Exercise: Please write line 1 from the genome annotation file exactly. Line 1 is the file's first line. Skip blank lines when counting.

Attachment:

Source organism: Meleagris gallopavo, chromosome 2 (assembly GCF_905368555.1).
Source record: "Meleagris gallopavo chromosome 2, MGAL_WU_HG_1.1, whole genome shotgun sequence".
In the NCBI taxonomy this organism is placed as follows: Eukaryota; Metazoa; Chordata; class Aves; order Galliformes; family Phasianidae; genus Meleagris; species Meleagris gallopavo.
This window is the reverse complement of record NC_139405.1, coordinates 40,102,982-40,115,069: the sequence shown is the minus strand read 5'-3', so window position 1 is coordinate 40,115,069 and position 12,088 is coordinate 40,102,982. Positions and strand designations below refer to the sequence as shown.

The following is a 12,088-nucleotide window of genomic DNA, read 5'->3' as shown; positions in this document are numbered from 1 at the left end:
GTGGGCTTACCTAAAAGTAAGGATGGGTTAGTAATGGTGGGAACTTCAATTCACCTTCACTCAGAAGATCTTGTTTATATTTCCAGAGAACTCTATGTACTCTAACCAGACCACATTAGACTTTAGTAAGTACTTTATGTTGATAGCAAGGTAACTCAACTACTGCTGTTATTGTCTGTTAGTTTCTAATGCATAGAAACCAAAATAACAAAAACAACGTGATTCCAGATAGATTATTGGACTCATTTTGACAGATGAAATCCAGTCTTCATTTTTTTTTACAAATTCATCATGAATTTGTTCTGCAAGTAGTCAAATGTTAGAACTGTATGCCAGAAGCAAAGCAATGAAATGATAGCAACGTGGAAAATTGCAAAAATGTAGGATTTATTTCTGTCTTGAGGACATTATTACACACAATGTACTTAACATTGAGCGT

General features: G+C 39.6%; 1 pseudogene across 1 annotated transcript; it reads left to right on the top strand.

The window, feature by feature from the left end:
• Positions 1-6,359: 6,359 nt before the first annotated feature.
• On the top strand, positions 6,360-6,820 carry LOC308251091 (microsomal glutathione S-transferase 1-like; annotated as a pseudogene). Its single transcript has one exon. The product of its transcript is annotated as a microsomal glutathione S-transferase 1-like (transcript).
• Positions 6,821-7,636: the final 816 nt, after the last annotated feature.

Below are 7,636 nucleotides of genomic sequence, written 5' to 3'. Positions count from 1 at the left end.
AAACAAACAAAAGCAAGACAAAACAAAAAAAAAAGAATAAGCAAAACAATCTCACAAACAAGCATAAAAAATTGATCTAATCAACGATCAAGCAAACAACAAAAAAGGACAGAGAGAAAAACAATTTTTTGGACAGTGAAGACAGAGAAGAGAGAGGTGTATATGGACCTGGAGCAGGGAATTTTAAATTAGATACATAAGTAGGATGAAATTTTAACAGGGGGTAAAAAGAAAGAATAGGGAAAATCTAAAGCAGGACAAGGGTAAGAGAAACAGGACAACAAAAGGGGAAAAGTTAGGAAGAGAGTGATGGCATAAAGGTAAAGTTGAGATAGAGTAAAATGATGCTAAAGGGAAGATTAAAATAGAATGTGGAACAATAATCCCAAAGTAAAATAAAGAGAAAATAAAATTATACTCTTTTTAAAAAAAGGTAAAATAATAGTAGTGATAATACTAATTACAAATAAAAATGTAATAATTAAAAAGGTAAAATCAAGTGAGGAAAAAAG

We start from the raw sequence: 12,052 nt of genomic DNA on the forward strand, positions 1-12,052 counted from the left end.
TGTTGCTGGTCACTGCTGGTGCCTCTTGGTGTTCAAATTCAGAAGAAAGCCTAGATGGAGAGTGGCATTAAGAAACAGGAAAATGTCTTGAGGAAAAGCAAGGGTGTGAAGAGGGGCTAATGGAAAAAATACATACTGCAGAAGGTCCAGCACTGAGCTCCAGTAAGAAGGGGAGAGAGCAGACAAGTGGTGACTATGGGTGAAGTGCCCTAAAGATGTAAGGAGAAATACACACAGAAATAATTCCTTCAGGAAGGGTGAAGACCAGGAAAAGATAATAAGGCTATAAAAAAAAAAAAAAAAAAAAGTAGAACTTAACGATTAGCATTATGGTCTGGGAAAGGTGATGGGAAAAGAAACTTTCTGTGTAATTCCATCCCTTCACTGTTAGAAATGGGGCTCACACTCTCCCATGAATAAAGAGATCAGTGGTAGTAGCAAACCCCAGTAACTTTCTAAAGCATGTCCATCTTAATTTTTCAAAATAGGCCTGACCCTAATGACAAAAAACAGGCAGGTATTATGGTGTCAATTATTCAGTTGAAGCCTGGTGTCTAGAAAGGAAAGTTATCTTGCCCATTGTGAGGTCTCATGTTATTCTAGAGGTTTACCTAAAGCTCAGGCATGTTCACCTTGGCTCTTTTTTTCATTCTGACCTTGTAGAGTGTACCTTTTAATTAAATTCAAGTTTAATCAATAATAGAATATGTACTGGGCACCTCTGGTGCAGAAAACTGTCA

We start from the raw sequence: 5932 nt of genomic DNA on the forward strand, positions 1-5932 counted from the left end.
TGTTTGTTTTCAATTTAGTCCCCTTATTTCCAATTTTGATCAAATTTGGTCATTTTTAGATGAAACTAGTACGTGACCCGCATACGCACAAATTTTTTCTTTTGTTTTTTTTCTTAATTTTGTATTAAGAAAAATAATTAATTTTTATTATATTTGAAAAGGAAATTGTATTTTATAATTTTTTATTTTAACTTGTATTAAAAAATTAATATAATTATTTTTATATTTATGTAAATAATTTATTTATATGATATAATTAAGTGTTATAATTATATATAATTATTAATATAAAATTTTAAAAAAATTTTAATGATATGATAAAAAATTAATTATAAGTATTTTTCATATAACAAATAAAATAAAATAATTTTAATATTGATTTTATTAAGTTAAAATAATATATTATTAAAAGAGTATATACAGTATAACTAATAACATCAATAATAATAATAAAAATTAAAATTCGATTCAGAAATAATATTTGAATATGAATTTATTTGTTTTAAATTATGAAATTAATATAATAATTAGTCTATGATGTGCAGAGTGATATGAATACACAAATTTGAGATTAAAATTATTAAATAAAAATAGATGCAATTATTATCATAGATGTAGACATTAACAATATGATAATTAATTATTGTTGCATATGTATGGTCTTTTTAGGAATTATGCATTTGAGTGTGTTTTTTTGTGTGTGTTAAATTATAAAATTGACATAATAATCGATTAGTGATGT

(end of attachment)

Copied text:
Source organism: Meleagris gallopavo, chromosome 2 (assembly GCF_905368555.1).